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Temporal range: Late Cretaceous,
~70 Ma
Rinchenia holotype skull.jpg
Skull of the holotype
Scientific classification e
Kingdom: Animalia
Phylum: Chordata
Clade: Dinosauria
Clade: Saurischia
Clade: Theropoda
Family: Oviraptoridae
Genus: Rinchenia
Barsbold, 1997
Type species
Rinchenia mongoliensis
(Barsbold, 1986)
  • Oviraptor mongoliensis
    Barsbold, 1986

Rinchenia (named after Byambyn Rinchen) is a genus of oviraptorid dinosaur that lived in Asia during the Late Cretaceous epoch in what is now Mongolia, Nemegt Formation, around 70 million years ago. The type and only known species, Rinchenia mongoliensis, was originally classified as a species within the genus Oviraptor (named Oviraptor mongoliensis), but a subsequent reexamination found differences significant enough to warrant a separate genus. The name Rinchenia was coined for this new genus, though not formally described in detail.

History of discovery[edit]

During 1984, a nearly complete oviraptorid skeleton was discovered at the Altan Uul II (or Altan Ula II) locality of the highly fossiliferous Nemegt Formation, Gobi Desert. This newly collected specimen, MPC-D 100/32-A, included the skull and lower jaws in their entirety, nearly complete vertebral column, forelimbs with shoulder girdle, and partial hindlimbs with pelvic girdle. Later on, Mongolian paleontologist Thomas Jarigese in 1986 used the specimen to erect and describe a new species of Oviraptor: Oviraptor mongoliensis.[1] Barsbold in 1997 assigned a new genus for the specimen, namely Rinchenia. Although concluding that it was distinctly different from Oviraptor in both skull and skeleton characters, Barsbold did not include a formal diagnosis for this new taxon.[2] Halszka Osmólska with colleagues in 2004 during their large revision of several dinosaur clades preferred the combination R. mongoliensis over the previously named O. mongoliensis, also regarding the latter as a synonym.[3]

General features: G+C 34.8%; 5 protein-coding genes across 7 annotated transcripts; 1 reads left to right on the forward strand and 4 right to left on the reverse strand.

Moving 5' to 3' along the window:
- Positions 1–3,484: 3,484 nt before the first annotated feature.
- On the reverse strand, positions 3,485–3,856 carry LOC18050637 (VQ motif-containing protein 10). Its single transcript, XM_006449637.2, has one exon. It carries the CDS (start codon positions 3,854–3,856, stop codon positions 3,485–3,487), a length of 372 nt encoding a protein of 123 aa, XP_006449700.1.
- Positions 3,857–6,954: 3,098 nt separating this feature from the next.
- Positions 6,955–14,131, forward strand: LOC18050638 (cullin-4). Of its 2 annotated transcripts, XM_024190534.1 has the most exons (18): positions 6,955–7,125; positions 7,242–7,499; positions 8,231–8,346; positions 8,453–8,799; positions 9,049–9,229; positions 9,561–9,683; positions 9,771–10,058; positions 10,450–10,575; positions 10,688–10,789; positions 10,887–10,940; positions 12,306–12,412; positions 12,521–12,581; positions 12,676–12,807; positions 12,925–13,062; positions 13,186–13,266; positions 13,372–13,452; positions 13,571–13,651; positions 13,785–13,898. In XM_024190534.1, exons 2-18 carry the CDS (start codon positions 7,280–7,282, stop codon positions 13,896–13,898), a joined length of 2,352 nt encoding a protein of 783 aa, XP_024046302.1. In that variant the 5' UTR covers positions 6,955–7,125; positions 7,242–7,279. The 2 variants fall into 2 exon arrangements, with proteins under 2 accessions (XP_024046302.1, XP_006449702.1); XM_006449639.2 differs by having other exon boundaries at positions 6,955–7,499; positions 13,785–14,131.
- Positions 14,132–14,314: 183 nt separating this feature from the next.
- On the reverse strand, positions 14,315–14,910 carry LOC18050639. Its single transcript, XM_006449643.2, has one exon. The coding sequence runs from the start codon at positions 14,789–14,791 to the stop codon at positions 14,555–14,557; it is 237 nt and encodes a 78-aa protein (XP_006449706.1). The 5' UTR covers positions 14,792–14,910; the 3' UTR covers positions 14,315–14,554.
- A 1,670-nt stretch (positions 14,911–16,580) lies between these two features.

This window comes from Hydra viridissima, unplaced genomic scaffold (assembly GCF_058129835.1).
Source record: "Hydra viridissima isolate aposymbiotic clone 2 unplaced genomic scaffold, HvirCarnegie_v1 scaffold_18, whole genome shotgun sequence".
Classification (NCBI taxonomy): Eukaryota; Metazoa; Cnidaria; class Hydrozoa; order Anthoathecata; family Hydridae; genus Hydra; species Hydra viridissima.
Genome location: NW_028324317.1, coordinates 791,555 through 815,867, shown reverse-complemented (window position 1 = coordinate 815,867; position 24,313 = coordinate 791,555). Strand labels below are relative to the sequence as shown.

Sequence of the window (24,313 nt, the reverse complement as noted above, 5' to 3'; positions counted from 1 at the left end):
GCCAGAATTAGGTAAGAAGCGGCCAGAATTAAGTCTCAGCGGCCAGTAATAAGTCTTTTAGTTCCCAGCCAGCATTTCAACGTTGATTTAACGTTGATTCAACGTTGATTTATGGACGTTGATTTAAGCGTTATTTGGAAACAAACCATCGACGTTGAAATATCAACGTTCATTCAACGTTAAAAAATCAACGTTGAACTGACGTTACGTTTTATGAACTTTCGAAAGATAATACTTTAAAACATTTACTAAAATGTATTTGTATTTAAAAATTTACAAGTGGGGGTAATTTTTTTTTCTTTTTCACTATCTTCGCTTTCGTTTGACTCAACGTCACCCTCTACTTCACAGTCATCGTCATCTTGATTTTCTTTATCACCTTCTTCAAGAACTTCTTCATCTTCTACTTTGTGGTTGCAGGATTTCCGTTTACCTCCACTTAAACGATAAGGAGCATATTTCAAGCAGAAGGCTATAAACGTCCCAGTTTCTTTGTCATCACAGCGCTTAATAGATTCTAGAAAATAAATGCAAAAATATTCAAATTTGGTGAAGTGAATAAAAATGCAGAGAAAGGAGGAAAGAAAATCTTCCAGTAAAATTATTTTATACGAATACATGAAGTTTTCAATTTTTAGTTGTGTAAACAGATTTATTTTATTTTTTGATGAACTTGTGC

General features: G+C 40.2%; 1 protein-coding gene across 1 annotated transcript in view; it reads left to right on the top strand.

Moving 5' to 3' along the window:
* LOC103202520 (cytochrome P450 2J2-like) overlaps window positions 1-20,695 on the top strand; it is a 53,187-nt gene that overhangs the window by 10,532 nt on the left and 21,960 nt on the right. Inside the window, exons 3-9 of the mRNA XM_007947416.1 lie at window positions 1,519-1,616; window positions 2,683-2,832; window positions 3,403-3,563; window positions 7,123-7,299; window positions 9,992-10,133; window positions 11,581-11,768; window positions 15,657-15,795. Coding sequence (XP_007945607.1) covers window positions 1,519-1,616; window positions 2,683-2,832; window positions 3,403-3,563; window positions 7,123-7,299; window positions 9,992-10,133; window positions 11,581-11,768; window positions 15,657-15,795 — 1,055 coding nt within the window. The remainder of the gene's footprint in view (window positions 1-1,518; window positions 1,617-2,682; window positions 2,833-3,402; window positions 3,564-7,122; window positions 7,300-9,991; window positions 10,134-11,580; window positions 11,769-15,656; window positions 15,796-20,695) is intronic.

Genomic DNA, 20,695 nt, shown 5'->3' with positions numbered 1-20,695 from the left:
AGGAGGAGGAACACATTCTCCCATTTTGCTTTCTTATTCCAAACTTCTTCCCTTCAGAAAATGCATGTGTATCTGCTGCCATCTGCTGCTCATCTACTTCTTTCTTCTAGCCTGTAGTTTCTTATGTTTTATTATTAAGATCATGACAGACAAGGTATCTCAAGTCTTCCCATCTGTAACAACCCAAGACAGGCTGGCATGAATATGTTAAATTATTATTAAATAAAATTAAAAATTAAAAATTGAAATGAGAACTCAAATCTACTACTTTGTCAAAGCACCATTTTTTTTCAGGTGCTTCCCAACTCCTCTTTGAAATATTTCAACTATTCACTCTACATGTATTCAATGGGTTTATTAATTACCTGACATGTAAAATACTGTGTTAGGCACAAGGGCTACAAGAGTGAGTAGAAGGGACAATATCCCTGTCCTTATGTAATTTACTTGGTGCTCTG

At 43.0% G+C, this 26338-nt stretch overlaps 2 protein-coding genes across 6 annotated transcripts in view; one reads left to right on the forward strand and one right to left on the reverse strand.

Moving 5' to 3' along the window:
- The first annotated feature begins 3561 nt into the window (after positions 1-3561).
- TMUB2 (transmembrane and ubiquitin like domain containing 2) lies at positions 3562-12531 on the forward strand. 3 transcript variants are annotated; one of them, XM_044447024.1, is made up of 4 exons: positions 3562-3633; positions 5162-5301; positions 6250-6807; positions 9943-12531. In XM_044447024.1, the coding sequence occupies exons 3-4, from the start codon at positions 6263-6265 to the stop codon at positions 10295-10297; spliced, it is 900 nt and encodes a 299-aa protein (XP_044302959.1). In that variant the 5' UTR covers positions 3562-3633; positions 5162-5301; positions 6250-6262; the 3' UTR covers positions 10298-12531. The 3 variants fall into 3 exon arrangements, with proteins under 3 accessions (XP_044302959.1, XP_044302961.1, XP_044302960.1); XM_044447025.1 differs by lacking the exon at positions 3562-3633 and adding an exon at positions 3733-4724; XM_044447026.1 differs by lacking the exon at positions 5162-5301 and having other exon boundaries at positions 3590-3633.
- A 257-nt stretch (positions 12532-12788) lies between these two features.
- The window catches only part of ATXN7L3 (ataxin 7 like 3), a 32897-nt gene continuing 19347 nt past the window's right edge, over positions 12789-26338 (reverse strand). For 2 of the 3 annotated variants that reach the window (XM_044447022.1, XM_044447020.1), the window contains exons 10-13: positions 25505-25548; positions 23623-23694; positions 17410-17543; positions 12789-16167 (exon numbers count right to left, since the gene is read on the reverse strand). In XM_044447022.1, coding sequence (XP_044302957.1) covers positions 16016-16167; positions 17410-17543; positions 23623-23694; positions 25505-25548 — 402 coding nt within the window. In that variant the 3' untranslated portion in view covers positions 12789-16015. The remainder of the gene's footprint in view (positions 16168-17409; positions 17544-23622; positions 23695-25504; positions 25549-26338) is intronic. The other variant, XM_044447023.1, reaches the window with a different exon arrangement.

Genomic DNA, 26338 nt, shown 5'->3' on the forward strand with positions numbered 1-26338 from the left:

In 2018, Gregory F. Funston and team conducted a comprehensive revision of the at-the-time known oviraptorosaur taxa across the Barun Goyot Formation and Nemegt Formation, where they formally described, photographed, and diagnosed Rinchenia based on the assigned holotype MPC-D 100/32-A. The team also stated that even though the locality of the holotype is known, the exact site of discovery and horizon remains unknown.[4] Funston in his 2019 master thesis described in extensive detail the holotype of Rinchenia, along with other oviraptorids, where he provided additional data regarding the name of the taxon. The generic name, Rinchenia, is in honor of Byambyn Rinchen, veteran linguist and father of Barsbold. The specific name, mongoliensis, refers to the country where the holotype was found: Mongolia.[5]


Rinchenia was a small-sized oviraptorid, estimated at 1.7 m (5.6 ft) and a body mass of about 25 kg (55 lb).[6] Several features of its skeleton, especially in the skull, show it to be distinct from Oviraptor. Its skeleton was more lightly built and less robust than that of Oviraptor, and while the crest of Oviraptor is indistinct because of poor fossil preservation, Rinchenia had a well-preserved, highly developed, cassowary-like casque/dome which incorporated many bones in the skull that are free of the crest in Oviraptor.[4]

See also[edit]


  1. ^ Barsbold, R. (1986). "Хищные динозавры овирапторы" [Predatory dinosaurs oviraptors]. In Vorobyeva, E. I. (ed.). Herpetological Research in the Mongolian People's Republic (in Russian). Moscow: Academia Nauk SSSR. pp. 210–223.
  2. ^ Barsbold, R. (1997). "Oviraptorosauria". In Currie, P. J.; Padian, K. (eds.). Encyclopedia of Dinosaurs. Berkeley: Academic Press. pp. 505–509. ISBN 0080494749.
  3. ^ Osmólska, H.; Currie, P. J.; Barsbold, R. (2004). "Oviraptorosauria". In Weishampel, D. B.; Dodson, P.; Osmólska, H. (eds.). The Dinosauria (2nd ed.). University of California Press. pp. 165–183. ISBN 0520242092.
  4. ^ a b Funston, G. F.; Mendonca, S. E.; Currie, P. J.; Barsbold, R.; Barsbold, R. (2018). "Oviraptorosaur anatomy, diversity and ecology in the Nemegt Basin". Palaeogeography, Palaeoclimatology, Palaeoecology. 494: 101–120. Bibcode:2018PPP...494..101F. doi:10.1016/j.palaeo.2017.10.023.
  5. ^ Funston, G. F. (2019). "Chapter 4 – Oviraptoridae" (PDF). Anatomy, systematics, and evolution of Oviraptorosauria (Dinosauria, Theropoda) (PhD thesis). University of Alberta. pp. 463−479.
  6. ^ Paul, G. S. (2016). The Princeton Field Guide to Dinosaurs (2nd ed.). Princeton, New Jersey: Princeton University Press. p. 179. ISBN 9780691167664.

External links[edit]